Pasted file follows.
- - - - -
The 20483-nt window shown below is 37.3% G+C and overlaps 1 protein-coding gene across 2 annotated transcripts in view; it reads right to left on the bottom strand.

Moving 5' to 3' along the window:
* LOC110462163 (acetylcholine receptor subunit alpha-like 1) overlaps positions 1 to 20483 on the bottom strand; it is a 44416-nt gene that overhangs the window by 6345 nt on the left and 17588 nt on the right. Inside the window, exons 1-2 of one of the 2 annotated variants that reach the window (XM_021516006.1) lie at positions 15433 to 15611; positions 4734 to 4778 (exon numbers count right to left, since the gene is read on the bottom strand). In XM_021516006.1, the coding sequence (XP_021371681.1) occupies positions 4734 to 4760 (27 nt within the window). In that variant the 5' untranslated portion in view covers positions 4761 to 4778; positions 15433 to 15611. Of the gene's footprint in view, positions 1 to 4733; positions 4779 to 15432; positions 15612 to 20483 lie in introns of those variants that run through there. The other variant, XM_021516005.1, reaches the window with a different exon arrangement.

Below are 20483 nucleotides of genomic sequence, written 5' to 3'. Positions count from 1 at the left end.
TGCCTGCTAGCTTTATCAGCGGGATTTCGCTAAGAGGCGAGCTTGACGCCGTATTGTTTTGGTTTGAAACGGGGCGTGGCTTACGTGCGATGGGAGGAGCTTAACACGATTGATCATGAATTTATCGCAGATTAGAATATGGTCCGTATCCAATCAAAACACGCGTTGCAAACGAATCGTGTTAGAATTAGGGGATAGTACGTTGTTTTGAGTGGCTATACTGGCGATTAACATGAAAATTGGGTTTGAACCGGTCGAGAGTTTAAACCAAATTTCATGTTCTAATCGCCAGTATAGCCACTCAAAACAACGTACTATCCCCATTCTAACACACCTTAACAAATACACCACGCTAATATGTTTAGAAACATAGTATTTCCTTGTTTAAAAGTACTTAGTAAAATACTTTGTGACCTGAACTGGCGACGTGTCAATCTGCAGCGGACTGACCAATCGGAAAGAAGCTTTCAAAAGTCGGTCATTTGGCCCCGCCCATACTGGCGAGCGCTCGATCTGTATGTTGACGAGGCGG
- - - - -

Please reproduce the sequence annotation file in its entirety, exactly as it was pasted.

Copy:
The 20483-nt window shown below is 37.3% G+C and overlaps 1 protein-coding gene across 2 annotated transcripts in view; it reads right to left on the bottom strand.

Moving 5' to 3' along the window:
* LOC110462163 (acetylcholine receptor subunit alpha-like 1) overlaps positions 1 to 20483 on the bottom strand; it is a 44416-nt gene that overhangs the window by 6345 nt on the left and 17588 nt on the right. Inside the window, exons 1-2 of one of the 2 annotated variants that reach the window (XM_021516006.1) lie at positions 15433 to 15611; positions 4734 to 4778 (exon numbers count right to left, since the gene is read on the bottom strand). In XM_021516006.1, the coding sequence (XP_021371681.1) occupies positions 4734 to 4760 (27 nt within the window). In that variant the 5' untranslated portion in view covers positions 4761 to 4778; positions 15433 to 15611. Of the gene's footprint in view, positions 1 to 4733; positions 4779 to 15432; positions 15612 to 20483 lie in introns of those variants that run through there. The other variant, XM_021516005.1, reaches the window with a different exon arrangement.

Below are 20483 nucleotides of genomic sequence, written 5' to 3'. Positions count from 1 at the left end.
TGCCTGCTAGCTTTATCAGCGGGATTTCGCTAAGAGGCGAGCTTGACGCCGTATTGTTTTGGTTTGAAACGGGGCGTGGCTTACGTGCGATGGGAGGAGCTTAACACGATTGATCATGAATTTATCGCAGATTAGAATATGGTCCGTATCCAATCAAAACACGCGTTGCAAACGAATCGTGTTAGAATTAGGGGATAGTACGTTGTTTTGAGTGGCTATACTGGCGATTAACATGAAAATTGGGTTTGAACCGGTCGAGAGTTTAAACCAAATTTCATGTTCTAATCGCCAGTATAGCCACTCAAAACAACGTACTATCCCCATTCTAACACACCTTAACAAATACACCACGCTAATATGTTTAGAAACATAGTATTTCCTTGTTTAAAAGTACTTAGTAAAATACTTTGTGACCTGAACTGGCGACGTGTCAATCTGCAGCGGACTGACCAATCGGAAAGAAGCTTTCAAAAGTCGGTCATTTGGCCCCGCCCATACTGGCGAGCGCTCGATCTGTATGTTGACGAGGCGG